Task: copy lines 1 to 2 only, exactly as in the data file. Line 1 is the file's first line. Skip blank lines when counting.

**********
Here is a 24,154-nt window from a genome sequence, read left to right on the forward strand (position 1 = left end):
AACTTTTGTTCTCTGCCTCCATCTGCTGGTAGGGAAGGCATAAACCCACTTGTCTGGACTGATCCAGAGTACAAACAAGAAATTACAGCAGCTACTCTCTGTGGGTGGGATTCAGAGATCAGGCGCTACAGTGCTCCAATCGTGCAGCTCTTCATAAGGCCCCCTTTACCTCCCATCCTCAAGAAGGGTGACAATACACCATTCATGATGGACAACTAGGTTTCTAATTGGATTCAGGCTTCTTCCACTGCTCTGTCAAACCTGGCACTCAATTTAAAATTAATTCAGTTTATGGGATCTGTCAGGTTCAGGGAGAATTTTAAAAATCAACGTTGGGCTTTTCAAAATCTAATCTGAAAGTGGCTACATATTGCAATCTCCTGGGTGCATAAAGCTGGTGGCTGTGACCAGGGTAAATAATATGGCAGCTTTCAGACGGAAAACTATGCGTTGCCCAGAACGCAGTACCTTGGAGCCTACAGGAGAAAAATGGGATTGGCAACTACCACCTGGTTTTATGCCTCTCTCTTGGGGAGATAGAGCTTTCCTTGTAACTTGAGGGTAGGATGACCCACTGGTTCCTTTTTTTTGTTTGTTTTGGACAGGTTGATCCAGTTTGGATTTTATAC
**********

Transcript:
Here is a 24,154-nt window from a genome sequence, read left to right on the forward strand (position 1 = left end):
AACTTTTGTTCTCTGCCTCCATCTGCTGGTAGGGAAGGCATAAACCCACTTGTCTGGACTGATCCAGAGTACAAACAAGAAATTACAGCAGCTACTCTCTGTGGGTGGGATTCAGAGATCAGGCGCTACAGTGCTCCAATCGTGCAGCTCTTCATAAGGCCCCCTTTACCTCCCATCCTCAAGAAGGGTGACAATACACCATTCATGATGGACAACTAGGTTTCTAATTGGATTCAGGCTTCTTCCACTGCTCTGTCAAACCTGGCACTCAATTTAAAATTAATTCAGTTTATGGGATCTGTCAGGTTCAGGGAGAATTTTAAAAATCAACGTTGGGCTTTTCAAAATCTAATCTGAAAGTGGCTACATATTGCAATCTCCTGGGTGCATAAAGCTGGTGGCTGTGACCAGGGTAAATAATATGGCAGCTTTCAGACGGAAAACTATGCGTTGCCCAGAACGCAGTACCTTGGAGCCTACAGGAGAAAAATGGGATTGGCAACTACCACCTGGTTTTATGCCTCTCTCTTGGGGAGATAGAGCTTTCCTTGTAACTTGAGGGTAGGATGACCCACTGGTTCCTTTTTTTTGTTTGTTTTGGACAGGTTGATCCAGTTTGGATTTTATAC